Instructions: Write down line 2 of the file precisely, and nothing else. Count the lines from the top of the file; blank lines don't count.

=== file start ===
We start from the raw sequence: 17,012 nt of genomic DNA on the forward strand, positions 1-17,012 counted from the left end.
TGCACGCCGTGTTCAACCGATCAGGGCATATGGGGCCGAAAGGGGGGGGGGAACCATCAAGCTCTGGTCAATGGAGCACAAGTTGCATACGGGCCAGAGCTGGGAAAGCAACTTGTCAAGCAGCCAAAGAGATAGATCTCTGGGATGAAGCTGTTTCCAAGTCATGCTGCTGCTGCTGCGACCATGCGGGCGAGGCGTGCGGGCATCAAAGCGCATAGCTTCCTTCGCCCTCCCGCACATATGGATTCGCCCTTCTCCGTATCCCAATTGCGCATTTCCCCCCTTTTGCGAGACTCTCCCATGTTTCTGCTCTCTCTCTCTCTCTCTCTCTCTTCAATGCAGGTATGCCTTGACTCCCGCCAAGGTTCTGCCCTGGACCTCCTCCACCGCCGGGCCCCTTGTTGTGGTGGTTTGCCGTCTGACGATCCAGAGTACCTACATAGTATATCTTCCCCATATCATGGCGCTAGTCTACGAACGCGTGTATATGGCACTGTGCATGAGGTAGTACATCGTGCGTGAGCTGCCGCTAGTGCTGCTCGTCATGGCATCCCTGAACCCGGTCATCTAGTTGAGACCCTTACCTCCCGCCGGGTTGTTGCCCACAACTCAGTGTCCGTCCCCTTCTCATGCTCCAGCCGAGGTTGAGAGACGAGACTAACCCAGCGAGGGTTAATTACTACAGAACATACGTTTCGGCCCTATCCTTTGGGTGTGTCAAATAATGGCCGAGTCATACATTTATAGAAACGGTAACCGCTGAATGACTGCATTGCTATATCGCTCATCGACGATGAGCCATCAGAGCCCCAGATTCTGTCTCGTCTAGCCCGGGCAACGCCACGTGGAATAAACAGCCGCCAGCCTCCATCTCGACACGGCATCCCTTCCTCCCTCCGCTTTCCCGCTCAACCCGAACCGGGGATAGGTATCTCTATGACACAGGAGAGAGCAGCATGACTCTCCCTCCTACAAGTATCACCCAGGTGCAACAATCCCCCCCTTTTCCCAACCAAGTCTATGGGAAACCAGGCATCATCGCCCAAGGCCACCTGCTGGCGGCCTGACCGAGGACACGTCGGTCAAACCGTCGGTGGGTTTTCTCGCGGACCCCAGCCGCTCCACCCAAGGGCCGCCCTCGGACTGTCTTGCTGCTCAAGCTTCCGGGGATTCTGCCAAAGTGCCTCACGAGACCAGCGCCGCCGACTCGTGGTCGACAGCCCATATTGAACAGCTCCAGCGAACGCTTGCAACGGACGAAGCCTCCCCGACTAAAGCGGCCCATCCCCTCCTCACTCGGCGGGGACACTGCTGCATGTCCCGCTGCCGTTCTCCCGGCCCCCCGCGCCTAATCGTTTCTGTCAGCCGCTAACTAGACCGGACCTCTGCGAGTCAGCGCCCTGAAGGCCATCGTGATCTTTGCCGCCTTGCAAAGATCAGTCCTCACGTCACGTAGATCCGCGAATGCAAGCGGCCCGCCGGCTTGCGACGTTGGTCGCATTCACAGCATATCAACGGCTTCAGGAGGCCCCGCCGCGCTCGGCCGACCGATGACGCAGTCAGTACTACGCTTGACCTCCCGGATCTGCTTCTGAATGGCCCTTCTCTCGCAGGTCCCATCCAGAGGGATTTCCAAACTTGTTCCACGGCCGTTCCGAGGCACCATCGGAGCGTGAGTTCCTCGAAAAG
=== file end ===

TGCACGCCGTGTTCAACCGATCAGGGCATATGGGGCCGAAAGGGGGGGGGGAACCATCAAGCTCTGGTCAATGGAGCACAAGTTGCATACGGGCCAGAGCTGGGAAAGCAACTTGTCAAGCAGCCAAAGAGATAGATCTCTGGGATGAAGCTGTTTCCAAGTCATGCTGCTGCTGCTGCGACCATGCGGGCGAGGCGTGCGGGCATCAAAGCGCATAGCTTCCTTCGCCCTCCCGCACATATGGATTCGCCCTTCTCCGTATCCCAATTGCGCATTTCCCCCCTTTTGCGAGACTCTCCCATGTTTCTGCTCTCTCTCTCTCTCTCTCTCTCTTCAATGCAGGTATGCCTTGACTCCCGCCAAGGTTCTGCCCTGGACCTCCTCCACCGCCGGGCCCCTTGTTGTGGTGGTTTGCCGTCTGACGATCCAGAGTACCTACATAGTATATCTTCCCCATATCATGGCGCTAGTCTACGAACGCGTGTATATGGCACTGTGCATGAGGTAGTACATCGTGCGTGAGCTGCCGCTAGTGCTGCTCGTCATGGCATCCCTGAACCCGGTCATCTAGTTGAGACCCTTACCTCCCGCCGGGTTGTTGCCCACAACTCAGTGTCCGTCCCCTTCTCATGCTCCAGCCGAGGTTGAGAGACGAGACTAACCCAGCGAGGGTTAATTACTACAGAACATACGTTTCGGCCCTATCCTTTGGGTGTGTCAAATAATGGCCGAGTCATACATTTATAGAAACGGTAACCGCTGAATGACTGCATTGCTATATCGCTCATCGACGATGAGCCATCAGAGCCCCAGATTCTGTCTCGTCTAGCCCGGGCAACGCCACGTGGAATAAACAGCCGCCAGCCTCCATCTCGACACGGCATCCCTTCCTCCCTCCGCTTTCCCGCTCAACCCGAACCGGGGATAGGTATCTCTATGACACAGGAGAGAGCAGCATGACTCTCCCTCCTACAAGTATCACCCAGGTGCAACAATCCCCCCCTTTTCCCAACCAAGTCTATGGGAAACCAGGCATCATCGCCCAAGGCCACCTGCTGGCGGCCTGACCGAGGACACGTCGGTCAAACCGTCGGTGGGTTTTCTCGCGGACCCCAGCCGCTCCACCCAAGGGCCGCCCTCGGACTGTCTTGCTGCTCAAGCTTCCGGGGATTCTGCCAAAGTGCCTCACGAGACCAGCGCCGCCGACTCGTGGTCGACAGCCCATATTGAACAGCTCCAGCGAACGCTTGCAACGGACGAAGCCTCCCCGACTAAAGCGGCCCATCCCCTCCTCACTCGGCGGGGACACTGCTGCATGTCCCGCTGCCGTTCTCCCGGCCCCCCGCGCCTAATCGTTTCTGTCAGCCGCTAACTAGACCGGACCTCTGCGAGTCAGCGCCCTGAAGGCCATCGTGATCTTTGCCGCCTTGCAAAGATCAGTCCTCACGTCACGTAGATCCGCGAATGCAAGCGGCCCGCCGGCTTGCGACGTTGGTCGCATTCACAGCATATCAACGGCTTCAGGAGGCCCCGCCGCGCTCGGCCGACCGATGACGCAGTCAGTACTACGCTTGACCTCCCGGATCTGCTTCTGAATGGCCCTTCTCTCGCAGGTCCCATCCAGAGGGATTTCCAAACTTGTTCCACGGCCGTTCCGAGGCACCATCGGAGCGTGAGTTCCTCGAAAAG